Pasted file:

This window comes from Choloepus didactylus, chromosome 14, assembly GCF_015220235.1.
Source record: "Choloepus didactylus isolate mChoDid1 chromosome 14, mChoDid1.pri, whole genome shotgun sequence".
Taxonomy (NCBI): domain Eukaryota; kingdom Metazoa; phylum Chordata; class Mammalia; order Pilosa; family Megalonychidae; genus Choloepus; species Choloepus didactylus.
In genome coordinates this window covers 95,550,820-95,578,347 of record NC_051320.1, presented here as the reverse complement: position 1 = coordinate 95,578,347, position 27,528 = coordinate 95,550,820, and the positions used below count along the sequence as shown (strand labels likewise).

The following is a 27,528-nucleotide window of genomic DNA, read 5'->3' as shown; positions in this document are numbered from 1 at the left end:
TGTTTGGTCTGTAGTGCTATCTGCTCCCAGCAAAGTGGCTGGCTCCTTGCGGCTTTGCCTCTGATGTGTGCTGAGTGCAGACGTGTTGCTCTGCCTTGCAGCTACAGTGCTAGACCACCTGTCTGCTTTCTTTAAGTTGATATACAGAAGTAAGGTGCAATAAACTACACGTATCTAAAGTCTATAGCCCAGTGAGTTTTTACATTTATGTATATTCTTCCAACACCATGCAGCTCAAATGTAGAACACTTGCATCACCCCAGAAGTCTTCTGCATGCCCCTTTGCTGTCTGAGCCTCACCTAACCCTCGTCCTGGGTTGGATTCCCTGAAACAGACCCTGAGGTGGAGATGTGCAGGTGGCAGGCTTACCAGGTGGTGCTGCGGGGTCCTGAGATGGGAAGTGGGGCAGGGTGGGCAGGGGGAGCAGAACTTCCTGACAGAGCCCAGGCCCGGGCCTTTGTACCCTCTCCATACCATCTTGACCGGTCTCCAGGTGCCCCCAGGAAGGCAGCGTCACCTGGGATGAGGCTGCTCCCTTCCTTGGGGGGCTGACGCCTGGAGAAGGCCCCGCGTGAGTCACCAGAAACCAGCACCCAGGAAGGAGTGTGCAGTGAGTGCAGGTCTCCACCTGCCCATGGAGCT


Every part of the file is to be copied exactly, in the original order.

This window comes from Choloepus didactylus, chromosome 14, assembly GCF_015220235.1.
Source record: "Choloepus didactylus isolate mChoDid1 chromosome 14, mChoDid1.pri, whole genome shotgun sequence".
Taxonomy (NCBI): domain Eukaryota; kingdom Metazoa; phylum Chordata; class Mammalia; order Pilosa; family Megalonychidae; genus Choloepus; species Choloepus didactylus.
In genome coordinates this window covers 95,550,820-95,578,347 of record NC_051320.1, presented here as the reverse complement: position 1 = coordinate 95,578,347, position 27,528 = coordinate 95,550,820, and the positions used below count along the sequence as shown (strand labels likewise).

The following is a 27,528-nucleotide window of genomic DNA, read 5'->3' as shown; positions in this document are numbered from 1 at the left end:
TGTTTGGTCTGTAGTGCTATCTGCTCCCAGCAAAGTGGCTGGCTCCTTGCGGCTTTGCCTCTGATGTGTGCTGAGTGCAGACGTGTTGCTCTGCCTTGCAGCTACAGTGCTAGACCACCTGTCTGCTTTCTTTAAGTTGATATACAGAAGTAAGGTGCAATAAACTACACGTATCTAAAGTCTATAGCCCAGTGAGTTTTTACATTTATGTATATTCTTCCAACACCATGCAGCTCAAATGTAGAACACTTGCATCACCCCAGAAGTCTTCTGCATGCCCCTTTGCTGTCTGAGCCTCACCTAACCCTCGTCCTGGGTTGGATTCCCTGAAACAGACCCTGAGGTGGAGATGTGCAGGTGGCAGGCTTACCAGGTGGTGCTGCGGGGTCCTGAGATGGGAAGTGGGGCAGGGTGGGCAGGGGGAGCAGAACTTCCTGACAGAGCCCAGGCCCGGGCCTTTGTACCCTCTCCATACCATCTTGACCGGTCTCCAGGTGCCCCCAGGAAGGCAGCGTCACCTGGGATGAGGCTGCTCCCTTCCTTGGGGGGCTGACGCCTGGAGAAGGCCCCGCGTGAGTCACCAGAAACCAGCACCCAGGAAGGAGTGTGCAGTGAGTGCAGGTCTCCACCTGCCCATGGAGCT